An Honor Seven Decades in the Making
It sometimes takes history years to get things right.
In the case of thousands of African American marines, it took nearly seven decades.
Marie Brown-Mercadel ‘s father Arthur Brown, Sr., was one of them. He was among 20,000 marines who served their country during WWII who were trained at Montford Point, a segregated boot camp in Jacksonville, North Carolina, between 1942 and 1949.
The Montford Point Marines weren’t as prominent as the Tuskegee Airmen or Buffalo Soldiers, but recent actions by the Marines Corps and Congress hope to change that.
Through a unanimous action of Congress last year the Montford Point Marines were bestowed the Congressional Gold Medal – the nation’s highest civilian honor.
“My dad was one of those marines and he was just proud to serve his country,” said Brown-Mercadel, Health and Human Services Agency deputy director. “There is a local San Diego chapter of veterans from Montford Point, and I thought Veterans Day would be a good time to let people know they might be able to receive this honor for their family member.”
She accepted the medal on behalf of her dad who died in 1986 at the age of 63.
“It took more than 60-some years after the camp closed for these marines to get this recognition,” said Brown-Mercadel. “There are about 400 of them still alive, but most people don’t know that if their father or relative was a Montford Point Marine that they are eligible to receive their medal posthumously.”
The Veterans – most in their mid-80’s – or their survivors receive replicas of the medal. Brown-Mercadel said the passage of so much time has not diminished the sense of pride for the recipients and their families.
“Their eyes lit up and it seemed to give them more life,” said Mercadel-Brown. “They were carrying those medals around like someone gave them a million dollars.”
The Montford Point Marines were the first African Americans to serve in the Marine Corps.
“They were only allowed to do certain things,” said Brown-Mercadel. They mainly did supply, maintenance, worked the chow line, or other support roles.
That wasn’t the only way they were treated differently, though. They had to ride in special rail cars reserved for African-Americans on their way to camp. When they returned from service overseas, many told of being refused free coffee from Red Cross workers who were handing them out to troops according to news reports.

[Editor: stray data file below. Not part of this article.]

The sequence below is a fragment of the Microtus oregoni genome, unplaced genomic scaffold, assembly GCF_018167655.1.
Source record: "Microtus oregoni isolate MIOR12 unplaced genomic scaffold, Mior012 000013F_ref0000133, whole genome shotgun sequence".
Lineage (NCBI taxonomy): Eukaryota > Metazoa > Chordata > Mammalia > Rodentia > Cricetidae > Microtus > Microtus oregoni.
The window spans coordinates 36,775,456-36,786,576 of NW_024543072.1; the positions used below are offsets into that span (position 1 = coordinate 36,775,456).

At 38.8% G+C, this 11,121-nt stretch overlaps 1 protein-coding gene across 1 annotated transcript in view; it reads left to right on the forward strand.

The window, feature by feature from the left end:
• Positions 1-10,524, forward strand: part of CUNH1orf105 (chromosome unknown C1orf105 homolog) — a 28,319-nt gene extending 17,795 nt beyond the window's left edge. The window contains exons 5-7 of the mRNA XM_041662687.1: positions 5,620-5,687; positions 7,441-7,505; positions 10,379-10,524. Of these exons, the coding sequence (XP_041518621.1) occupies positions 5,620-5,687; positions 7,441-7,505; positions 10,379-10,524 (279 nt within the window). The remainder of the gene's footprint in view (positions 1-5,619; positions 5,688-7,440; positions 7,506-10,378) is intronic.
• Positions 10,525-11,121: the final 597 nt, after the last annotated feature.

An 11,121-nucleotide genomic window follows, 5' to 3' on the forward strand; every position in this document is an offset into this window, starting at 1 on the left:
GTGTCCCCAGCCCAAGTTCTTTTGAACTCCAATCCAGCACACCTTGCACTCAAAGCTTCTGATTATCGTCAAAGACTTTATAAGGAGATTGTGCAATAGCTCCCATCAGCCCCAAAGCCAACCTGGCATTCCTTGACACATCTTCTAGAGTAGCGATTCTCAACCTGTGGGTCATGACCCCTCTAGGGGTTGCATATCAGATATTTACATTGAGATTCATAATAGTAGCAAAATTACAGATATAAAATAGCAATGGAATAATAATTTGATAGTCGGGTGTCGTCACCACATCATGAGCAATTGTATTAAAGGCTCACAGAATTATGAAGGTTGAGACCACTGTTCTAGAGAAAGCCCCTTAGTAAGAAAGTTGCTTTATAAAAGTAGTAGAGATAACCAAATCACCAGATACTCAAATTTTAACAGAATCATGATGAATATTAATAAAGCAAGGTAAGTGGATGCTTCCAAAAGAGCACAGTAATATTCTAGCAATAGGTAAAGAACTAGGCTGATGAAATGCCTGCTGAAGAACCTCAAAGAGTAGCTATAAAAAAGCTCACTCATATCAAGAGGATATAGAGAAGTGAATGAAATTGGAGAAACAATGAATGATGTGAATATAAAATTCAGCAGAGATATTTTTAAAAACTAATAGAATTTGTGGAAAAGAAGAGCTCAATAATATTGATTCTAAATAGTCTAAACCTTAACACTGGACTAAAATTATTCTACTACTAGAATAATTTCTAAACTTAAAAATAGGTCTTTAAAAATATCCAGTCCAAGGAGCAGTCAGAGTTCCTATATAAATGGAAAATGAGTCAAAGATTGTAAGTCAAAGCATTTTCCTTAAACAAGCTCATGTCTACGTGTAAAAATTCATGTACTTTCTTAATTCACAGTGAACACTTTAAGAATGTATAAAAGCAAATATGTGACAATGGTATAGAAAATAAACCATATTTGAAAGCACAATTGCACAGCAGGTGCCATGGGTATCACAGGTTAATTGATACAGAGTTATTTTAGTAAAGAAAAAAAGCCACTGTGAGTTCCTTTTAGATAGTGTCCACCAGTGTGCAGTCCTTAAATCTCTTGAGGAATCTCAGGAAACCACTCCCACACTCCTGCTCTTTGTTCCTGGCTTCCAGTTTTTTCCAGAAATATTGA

But their sense of pride at serving their country overwhelms any negative feelings about the experience.
“They were doing exactly what they needed to do,” said Brown-Mercadel. “They were not resentful or angry, they were just grateful.”
Brown-Mercadel said her father joined for reasons similar to many marines.
“He never thought he was doing anything extraordinary,” she said. “He was just doing two things – serving his country and taking care of his family.”
He left school in eighth grade to support his family. He had 12 sisters and a brother.
“He was just 16 when he went in,” said Brown-Mercadel. “He was just so happy to serve.
“That’s just the way things were and his options were limited.”
She said he would have appreciated the medal but would not have thought it was a big deal.
“He probably would have been nonchalant about receiving this medal, but he would have been overwhelmed by all the attention,” said Brown-Mercadel. “He was just proud to serve his country and he was never bitter.”
And that 16-year-old that enlisted nearly 70 years ago had no idea the impact he would have on his daughter’s life decades later.
Brown-Mercadel’s husband, Alvin Mercadel, has been a marine for 27 years. He just left on his seventh tour to either Iraq or Afghanistan since 2001.
“He’s a master gunnery sergeant,” she said. “If it wouldn’t have been for the Montford Point Marines, he wouldn’t have been able to be as advanced.
“They paved the way and the success my husband has been able to have in the marines today is because of them.”